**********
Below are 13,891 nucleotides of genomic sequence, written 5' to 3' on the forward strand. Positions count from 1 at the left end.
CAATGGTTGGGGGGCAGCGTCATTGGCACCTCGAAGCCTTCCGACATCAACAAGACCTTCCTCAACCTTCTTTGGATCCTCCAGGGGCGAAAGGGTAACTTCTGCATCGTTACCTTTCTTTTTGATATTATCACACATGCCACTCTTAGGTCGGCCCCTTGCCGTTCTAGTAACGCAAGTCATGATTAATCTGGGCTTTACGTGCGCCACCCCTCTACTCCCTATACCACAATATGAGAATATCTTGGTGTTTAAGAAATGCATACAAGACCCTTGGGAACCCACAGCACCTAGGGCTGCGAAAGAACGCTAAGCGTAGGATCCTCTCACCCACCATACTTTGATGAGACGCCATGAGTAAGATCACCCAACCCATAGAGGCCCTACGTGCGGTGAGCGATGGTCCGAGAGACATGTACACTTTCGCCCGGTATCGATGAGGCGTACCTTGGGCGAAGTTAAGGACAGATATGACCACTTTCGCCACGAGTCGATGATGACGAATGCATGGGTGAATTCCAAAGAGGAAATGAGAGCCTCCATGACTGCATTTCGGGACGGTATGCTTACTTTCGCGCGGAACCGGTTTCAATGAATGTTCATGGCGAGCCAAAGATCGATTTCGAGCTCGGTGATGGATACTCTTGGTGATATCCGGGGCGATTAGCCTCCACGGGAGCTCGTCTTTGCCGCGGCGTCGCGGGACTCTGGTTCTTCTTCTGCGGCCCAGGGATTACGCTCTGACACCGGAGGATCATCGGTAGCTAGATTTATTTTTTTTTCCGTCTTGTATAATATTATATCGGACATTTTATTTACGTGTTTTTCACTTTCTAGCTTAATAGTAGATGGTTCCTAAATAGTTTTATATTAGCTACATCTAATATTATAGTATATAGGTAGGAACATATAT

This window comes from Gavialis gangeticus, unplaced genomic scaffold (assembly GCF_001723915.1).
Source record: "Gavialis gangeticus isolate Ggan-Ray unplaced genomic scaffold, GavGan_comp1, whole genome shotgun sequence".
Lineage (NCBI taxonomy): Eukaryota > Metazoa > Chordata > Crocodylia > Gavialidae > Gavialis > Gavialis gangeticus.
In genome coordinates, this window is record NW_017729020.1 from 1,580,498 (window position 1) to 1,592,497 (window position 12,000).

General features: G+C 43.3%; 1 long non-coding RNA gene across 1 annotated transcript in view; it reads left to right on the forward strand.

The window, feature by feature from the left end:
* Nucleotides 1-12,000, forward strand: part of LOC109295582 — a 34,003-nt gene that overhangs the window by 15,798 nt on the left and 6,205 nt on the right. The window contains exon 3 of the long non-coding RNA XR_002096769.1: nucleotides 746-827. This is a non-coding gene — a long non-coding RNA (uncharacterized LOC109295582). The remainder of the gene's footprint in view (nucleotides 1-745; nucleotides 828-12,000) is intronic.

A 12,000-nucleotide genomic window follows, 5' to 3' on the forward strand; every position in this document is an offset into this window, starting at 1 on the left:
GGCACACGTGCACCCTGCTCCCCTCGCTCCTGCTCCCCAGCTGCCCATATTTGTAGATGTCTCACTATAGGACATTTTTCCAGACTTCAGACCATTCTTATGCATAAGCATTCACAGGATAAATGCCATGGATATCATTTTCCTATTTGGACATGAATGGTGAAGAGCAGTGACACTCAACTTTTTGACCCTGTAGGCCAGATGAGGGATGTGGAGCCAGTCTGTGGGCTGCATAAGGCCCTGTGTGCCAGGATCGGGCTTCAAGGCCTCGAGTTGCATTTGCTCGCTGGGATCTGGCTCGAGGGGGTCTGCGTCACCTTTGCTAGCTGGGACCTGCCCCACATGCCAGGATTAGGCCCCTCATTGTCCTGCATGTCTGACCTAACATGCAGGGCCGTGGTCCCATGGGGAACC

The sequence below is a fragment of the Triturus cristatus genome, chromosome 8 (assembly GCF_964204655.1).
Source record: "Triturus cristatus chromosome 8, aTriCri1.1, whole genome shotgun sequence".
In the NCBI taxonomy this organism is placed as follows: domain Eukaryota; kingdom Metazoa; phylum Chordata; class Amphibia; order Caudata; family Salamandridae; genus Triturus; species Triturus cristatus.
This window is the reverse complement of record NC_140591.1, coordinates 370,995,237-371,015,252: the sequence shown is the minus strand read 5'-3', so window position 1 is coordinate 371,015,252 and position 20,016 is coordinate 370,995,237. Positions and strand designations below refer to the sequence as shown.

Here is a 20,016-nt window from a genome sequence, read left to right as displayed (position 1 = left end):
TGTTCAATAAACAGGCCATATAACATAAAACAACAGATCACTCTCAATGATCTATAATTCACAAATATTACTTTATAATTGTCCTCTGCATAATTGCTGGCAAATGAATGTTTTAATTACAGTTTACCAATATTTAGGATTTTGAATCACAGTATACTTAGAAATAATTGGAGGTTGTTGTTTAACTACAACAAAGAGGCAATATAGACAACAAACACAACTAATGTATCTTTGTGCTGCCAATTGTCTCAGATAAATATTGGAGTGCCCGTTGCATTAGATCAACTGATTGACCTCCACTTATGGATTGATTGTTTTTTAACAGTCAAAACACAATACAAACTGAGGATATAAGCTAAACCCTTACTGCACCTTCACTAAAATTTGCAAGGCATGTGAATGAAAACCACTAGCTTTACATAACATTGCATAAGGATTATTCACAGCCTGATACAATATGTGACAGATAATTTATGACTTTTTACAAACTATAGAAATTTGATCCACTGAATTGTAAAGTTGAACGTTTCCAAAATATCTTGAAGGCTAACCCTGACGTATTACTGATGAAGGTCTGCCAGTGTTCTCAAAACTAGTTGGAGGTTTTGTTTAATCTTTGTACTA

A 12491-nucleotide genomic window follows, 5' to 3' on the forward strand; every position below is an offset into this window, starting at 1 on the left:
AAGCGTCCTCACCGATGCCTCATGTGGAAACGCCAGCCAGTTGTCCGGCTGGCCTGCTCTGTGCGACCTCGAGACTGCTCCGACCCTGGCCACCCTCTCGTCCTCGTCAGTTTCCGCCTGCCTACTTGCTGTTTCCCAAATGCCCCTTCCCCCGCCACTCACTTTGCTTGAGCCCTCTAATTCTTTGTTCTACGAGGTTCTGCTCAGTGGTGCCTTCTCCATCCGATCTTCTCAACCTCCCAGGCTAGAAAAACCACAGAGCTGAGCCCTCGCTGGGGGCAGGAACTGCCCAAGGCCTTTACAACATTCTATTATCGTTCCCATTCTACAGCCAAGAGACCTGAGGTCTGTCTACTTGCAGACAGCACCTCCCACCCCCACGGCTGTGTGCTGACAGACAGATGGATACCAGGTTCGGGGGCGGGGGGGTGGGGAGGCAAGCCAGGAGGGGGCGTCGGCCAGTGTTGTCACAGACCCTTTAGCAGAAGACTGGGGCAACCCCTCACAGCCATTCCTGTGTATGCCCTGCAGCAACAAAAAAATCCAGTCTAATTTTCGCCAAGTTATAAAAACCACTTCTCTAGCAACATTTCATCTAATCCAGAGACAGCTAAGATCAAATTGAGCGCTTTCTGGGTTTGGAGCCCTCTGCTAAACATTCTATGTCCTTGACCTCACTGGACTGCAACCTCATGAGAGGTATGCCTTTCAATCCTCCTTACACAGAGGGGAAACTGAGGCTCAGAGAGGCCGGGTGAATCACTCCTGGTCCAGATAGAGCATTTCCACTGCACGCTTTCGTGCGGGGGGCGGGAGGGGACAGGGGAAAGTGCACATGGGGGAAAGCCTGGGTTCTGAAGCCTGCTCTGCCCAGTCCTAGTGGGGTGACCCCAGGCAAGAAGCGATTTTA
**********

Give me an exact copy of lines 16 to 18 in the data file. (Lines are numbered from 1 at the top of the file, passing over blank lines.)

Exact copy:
Here is a 20,016-nt window from a genome sequence, read left to right as displayed (position 1 = left end):
TGTTCAATAAACAGGCCATATAACATAAAACAACAGATCACTCTCAATGATCTATAATTCACAAATATTACTTTATAATTGTCCTCTGCATAATTGCTGGCAAATGAATGTTTTAATTACAGTTTACCAATATTTAGGATTTTGAATCACAGTATACTTAGAAATAATTGGAGGTTGTTGTTTAACTACAACAAAGAGGCAATATAGACAACAAACACAACTAATGTATCTTTGTGCTGCCAATTGTCTCAGATAAATATTGGAGTGCCCGTTGCATTAGATCAACTGATTGACCTCCACTTATGGATTGATTGTTTTTTAACAGTCAAAACACAATACAAACTGAGGATATAAGCTAAACCCTTACTGCACCTTCACTAAAATTTGCAAGGCATGTGAATGAAAACCACTAGCTTTACATAACATTGCATAAGGATTATTCACAGCCTGATACAATATGTGACAGATAATTTATGACTTTTTACAAACTATAGAAATTTGATCCACTGAATTGTAAAGTTGAACGTTTCCAAAATATCTTGAAGGCTAACCCTGACGTATTACTGATGAAGGTCTGCCAGTGTTCTCAAAACTAGTTGGAGGTTTTGTTTAATCTTTGTACTA

A 12491-nucleotide genomic window follows, 5' to 3' on the forward strand; every position below is an offset into this window, starting at 1 on the left: